Growing up I was deemed the troublemaker. It's like it had become my middle name. I had been the outspoken one, the one who called it like it was... and very often that's not a popular way to be. Because sometimes no matter how much truth you speak with tact, grace, love and well intentions (or try to) people don't like hearing what you have to say. Eventually I saw it as a strength instead of something to feel guilty or shamed for... but that took a really long time. My younger middle sister lived quietly... unlike me she stayed away from questioning our father and his actions... her solution was to chronically bite her tongue and eventually just leave... she moved out when she was still a teenager. It was all any of us wanted to do... leave. Because living there was miserable... but that left our youngest sister behind and with that came all sorts of horrible consequences over the course of a six year period that would eventually lead to a permanent loss. The what if's ensue and leave you questioning everything... if we'd done x,y,z would she still be here? If we'd done x,y,z what would have changed? If you've suffered the loss of a loved one you know that stuff has the ability to drive you crazy because the beating up you do to yourself can be all consuming if you let it.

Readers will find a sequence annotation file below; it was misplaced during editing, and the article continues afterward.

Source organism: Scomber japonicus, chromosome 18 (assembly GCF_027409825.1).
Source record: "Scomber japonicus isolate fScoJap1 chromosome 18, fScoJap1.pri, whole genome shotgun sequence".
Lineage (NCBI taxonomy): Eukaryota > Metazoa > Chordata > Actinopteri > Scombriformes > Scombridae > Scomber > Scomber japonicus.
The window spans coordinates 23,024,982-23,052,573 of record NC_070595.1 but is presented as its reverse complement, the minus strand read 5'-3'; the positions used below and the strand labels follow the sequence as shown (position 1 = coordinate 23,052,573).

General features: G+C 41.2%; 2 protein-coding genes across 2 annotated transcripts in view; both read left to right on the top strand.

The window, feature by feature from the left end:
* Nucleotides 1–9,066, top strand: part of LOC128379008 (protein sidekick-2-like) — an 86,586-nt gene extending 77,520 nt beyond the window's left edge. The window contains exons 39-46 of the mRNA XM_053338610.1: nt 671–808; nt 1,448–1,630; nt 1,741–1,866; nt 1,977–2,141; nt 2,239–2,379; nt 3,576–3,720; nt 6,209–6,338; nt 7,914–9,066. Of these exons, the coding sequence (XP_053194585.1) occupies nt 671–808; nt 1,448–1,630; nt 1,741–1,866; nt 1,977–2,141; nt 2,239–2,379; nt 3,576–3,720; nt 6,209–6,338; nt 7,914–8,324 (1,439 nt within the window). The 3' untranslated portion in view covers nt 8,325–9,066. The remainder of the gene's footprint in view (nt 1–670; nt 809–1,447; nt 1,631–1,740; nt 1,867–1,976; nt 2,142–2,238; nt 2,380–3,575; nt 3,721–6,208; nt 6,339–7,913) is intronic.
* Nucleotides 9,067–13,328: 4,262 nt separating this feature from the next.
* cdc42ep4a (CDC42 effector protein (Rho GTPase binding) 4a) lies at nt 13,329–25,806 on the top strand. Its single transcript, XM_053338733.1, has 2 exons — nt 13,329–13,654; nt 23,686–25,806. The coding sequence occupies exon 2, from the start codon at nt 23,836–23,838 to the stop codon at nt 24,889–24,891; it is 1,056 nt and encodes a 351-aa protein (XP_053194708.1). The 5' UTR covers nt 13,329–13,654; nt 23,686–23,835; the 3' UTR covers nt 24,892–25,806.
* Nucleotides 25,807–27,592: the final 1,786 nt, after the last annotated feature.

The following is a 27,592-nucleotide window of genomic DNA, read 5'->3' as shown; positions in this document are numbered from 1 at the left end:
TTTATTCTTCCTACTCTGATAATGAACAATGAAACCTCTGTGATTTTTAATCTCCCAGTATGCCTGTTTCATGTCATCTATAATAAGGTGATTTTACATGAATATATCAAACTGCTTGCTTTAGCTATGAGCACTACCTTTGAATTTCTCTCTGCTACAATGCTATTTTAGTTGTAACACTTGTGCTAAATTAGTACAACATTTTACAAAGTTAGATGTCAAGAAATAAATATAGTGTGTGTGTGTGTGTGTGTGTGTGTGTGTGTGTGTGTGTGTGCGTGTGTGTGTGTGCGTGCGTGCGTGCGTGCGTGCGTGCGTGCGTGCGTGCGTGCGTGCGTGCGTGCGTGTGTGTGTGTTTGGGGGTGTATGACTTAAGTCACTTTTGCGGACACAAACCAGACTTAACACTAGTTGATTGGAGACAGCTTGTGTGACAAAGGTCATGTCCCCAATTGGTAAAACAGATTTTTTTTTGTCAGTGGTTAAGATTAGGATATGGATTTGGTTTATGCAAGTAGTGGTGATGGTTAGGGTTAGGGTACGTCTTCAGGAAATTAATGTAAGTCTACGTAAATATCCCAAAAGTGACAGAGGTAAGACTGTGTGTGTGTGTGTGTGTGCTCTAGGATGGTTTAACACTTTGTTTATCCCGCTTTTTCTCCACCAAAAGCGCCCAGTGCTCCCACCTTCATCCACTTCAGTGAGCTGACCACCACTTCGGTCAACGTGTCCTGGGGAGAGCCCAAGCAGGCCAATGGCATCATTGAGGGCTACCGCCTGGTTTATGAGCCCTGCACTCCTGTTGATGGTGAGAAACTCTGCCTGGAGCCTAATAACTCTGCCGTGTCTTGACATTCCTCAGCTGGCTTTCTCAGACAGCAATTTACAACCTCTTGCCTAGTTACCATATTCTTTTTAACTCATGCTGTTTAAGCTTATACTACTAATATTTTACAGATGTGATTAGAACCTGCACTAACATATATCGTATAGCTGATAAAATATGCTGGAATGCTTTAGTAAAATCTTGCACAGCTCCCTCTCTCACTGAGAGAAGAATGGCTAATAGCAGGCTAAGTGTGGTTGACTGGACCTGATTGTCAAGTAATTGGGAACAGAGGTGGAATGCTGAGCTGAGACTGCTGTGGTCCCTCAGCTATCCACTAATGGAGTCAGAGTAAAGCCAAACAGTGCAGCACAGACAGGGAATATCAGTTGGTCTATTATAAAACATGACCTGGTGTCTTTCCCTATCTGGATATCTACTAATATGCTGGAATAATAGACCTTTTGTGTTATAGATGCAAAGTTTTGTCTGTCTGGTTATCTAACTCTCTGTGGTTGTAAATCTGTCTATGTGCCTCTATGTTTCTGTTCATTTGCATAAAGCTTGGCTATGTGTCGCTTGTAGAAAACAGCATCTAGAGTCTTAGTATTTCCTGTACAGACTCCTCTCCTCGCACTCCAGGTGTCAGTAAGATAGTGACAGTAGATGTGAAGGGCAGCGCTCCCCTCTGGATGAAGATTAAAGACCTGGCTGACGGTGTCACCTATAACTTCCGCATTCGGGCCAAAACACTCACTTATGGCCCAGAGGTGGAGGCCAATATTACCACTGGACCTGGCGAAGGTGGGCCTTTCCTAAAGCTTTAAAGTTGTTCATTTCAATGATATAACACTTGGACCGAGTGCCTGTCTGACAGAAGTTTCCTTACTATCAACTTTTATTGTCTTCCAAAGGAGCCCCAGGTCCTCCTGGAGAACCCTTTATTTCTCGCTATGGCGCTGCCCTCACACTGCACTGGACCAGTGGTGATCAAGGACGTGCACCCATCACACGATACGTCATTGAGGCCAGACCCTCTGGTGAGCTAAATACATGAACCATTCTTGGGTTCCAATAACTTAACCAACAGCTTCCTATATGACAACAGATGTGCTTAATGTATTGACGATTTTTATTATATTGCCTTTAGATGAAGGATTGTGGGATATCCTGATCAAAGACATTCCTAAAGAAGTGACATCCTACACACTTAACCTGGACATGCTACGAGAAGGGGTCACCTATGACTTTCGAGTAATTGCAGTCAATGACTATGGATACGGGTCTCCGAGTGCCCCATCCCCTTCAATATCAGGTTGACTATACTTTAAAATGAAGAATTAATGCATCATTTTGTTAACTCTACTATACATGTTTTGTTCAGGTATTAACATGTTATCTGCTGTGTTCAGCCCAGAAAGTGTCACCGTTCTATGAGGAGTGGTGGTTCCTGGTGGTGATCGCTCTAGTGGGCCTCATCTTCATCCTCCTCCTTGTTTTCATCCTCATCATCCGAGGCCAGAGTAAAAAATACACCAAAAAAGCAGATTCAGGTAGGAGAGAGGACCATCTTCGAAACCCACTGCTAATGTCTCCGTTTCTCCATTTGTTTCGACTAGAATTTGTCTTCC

On a September afternoon in 2008 when we went to my grandparents home and met my grandmother at the front door to let her know my sister had passed she stared at us blankly... her alzheimers had taken over and she had no clue who we were talking about. "Our daughter, mom! Our daughter! She died!" My dad had snapped at her angrily as we entered and filed past her one by one giving her silent somber expressions. Her astonished gasp infiltrated the house and I carefully took a seat on the edge of the fine cream antique chair she'd had custom upholstered in Scalamandre or Lee Jofa as she always fancied in the Town and Country magazines. The grandfather clock chimed in the nearby entry and I heard my grandfather call out to my father from their back master bedroom. My father excused himself from the room and I sat staring blankly in silence as my grandmother sank into a nearby chair and kept saying over and over "Oh My God... Oh My God... the poor girl..." detached, like my sister was just anyone. I felt the living room start to spin and tilt slightly as tears sprang to my eyes and I could hear my mother weeping in a corner. I wanted to run. I always wanted to run. Unknowingly at the time the ADHD magnified wanting to run by a million. Renewed rage in me ensued. I found it so ironic that my grandmother now escaped the reality of the final outcome of all the horror we'd endured for years... alzheimers had not just stolen her memory but also the realization, the reality, the effects of what we'd lived and what had come of it all. It made me want to scream and hurl all at once as the floor seemed to engulf me. She had escaped fully understanding the final result and yet here we were being slapped with it like a stone cold pan. She at that point still recognized me... and would for a few years... but as she slipped away more and more I stopped going to see her... each visit became increasingly more difficult and I wanted to leave it all behind. It was all more than I could emotionally handle at that point on top of the grief of losing my youngest sister while also juggling a demanding husband and two children.